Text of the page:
I think subconsciously I understood that these two pressures aren’t all that different, though it took me until well into the writing process to articulate it. I’m not saying that the star athlete suffers as badly as the closeted kid next door, but both can suffer incredible pain if they fail to fulfill the need their hometown has for them. Once I had that epiphany, I realized I could expand the novel to encompass all manner of “other” people who are held to impossible standards or pushed out by society: women, people of color, the poor. I wanted to make the reader feel, if only for a few pages, how terrifying it is to be different in a place that doesn’t accept you. Ideally, that reader would feel empowered to kick down a few walls wherever they live. Otherwise, they’ll at least know why the weirdos like us won’t go away without a fight.
All of the characters depicted in The Bright Lands are richly layered and authentic. Did you draw from people you know in real life to help flesh out those characters, or are they more of an amalgamation of people you’ve met?
Like a lot of authors, I’ve always felt that I can turn a little invisible when I’m around people I want to know more about. Ever since I was little, I’ve blended into the edges of rooms and grocery lanes to eavesdrop on housewives, employees and schoolmates and gather up every odd turn of phrase or token of their inner life they might drop. It’s a valuable skill. After a few years, I realized I’d seen enough people to start stitching together a few of my own.
How much of yourself do you see in your characters? Did any of them reveal any truths about you that you hadn’t thought about until you saw it on the written page?
There’s a line about midway through the book that came to me only a few weeks before the book went out on submission. To paraphrase myself, it says that shame and fear, while one can lead to the other, can never be felt at the same time. I had worked a long, long time on the scene where that line appears, and when the words finally came together, I realized that it was maybe the only thing I’d learned in the first 25 years of my life.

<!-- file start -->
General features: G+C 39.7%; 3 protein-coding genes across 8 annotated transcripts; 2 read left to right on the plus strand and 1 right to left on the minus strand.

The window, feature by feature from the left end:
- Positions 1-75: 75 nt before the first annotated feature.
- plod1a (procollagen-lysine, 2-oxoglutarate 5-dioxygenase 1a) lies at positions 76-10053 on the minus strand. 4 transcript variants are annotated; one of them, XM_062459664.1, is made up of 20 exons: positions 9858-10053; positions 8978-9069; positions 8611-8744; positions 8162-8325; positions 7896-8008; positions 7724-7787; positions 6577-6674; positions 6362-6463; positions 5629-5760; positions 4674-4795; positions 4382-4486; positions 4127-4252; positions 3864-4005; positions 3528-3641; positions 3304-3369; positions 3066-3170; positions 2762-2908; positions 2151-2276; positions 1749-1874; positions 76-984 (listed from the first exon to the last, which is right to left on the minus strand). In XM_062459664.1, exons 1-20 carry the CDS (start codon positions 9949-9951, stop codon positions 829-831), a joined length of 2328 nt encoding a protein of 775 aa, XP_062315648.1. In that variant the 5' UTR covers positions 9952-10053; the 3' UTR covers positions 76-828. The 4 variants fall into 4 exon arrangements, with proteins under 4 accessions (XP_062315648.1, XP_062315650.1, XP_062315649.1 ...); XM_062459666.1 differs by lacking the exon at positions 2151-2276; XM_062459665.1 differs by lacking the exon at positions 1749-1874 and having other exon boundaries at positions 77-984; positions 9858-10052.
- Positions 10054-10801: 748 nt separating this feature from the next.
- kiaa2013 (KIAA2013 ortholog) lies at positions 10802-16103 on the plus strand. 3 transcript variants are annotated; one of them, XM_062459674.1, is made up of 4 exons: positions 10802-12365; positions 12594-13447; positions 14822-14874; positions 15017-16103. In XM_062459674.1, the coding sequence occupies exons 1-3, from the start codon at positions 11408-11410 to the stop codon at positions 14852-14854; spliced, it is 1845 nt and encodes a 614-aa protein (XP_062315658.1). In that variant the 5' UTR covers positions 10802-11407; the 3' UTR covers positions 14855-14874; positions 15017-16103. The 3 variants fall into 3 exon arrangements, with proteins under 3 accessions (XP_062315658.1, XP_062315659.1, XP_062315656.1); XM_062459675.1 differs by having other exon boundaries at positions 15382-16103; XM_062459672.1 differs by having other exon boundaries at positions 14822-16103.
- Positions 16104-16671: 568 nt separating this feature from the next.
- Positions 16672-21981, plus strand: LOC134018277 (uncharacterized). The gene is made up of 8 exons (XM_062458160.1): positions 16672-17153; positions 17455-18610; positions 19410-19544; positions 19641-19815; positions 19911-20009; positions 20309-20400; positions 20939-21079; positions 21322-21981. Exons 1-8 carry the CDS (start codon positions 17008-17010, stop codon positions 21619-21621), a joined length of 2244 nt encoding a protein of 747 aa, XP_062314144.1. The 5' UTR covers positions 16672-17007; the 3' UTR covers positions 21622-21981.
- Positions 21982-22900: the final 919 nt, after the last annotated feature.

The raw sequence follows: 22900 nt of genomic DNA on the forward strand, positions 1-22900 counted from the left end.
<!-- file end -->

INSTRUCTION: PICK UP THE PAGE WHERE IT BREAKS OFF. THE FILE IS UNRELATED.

For the first 200 pages, your book reads like a crime novel. We have a disappearance followed by the discovery of a body. But the further you get, the supernatural aspects become more prevalent. How difficult was it to balance those genres?
In its original form, this book was . . . I guess you’d say secular: no ghosts, no whispering voices, no shared nightmares. But I saw, in looking over that draft, that the text was so filled with strange, occult imagery—a deep hole, impossibly dark, kept creeping into all my metaphors—that I just sort of gave myself over to it during the rewrites. Introducing elements of the supernatural into a book with a carefully constructed mystery at its heart posed some incredibly satisfying technical challenges (to make sure the reader never felt cheated or done over) while also allowing me to heighten the drama for all of my characters. Yes, there are some strange powers at work in Bentley, but they’re simply enabling our culprits’ bad behavior. The darkness, in short, is already there inside them.
What do you hope a novel like The Bright Lands can do for readers in a time when the COVID-19 pandemic is gripping the world?
This might sound ridiculous, but I’ve found horror novels and thrillers to be weirdly homeopathic during this massive existential threat. I think this panic is driving home to the entire (straight, white) population something that queers and people of color and women have been saying for years: The world isn’t safe, and the people in charge are not looking out for you. Where can we find a better mirror to that reality than in a brutal piece of suspense?
What’s next for you?
If I’m lucky, I’ll be able to keep telling stories like The Bright Lands: character-driven supernatural thrillers whose monsters allow us to examine the sorts of scary truths we’d rather not acknowledge.
Author photo © Luke Fontana.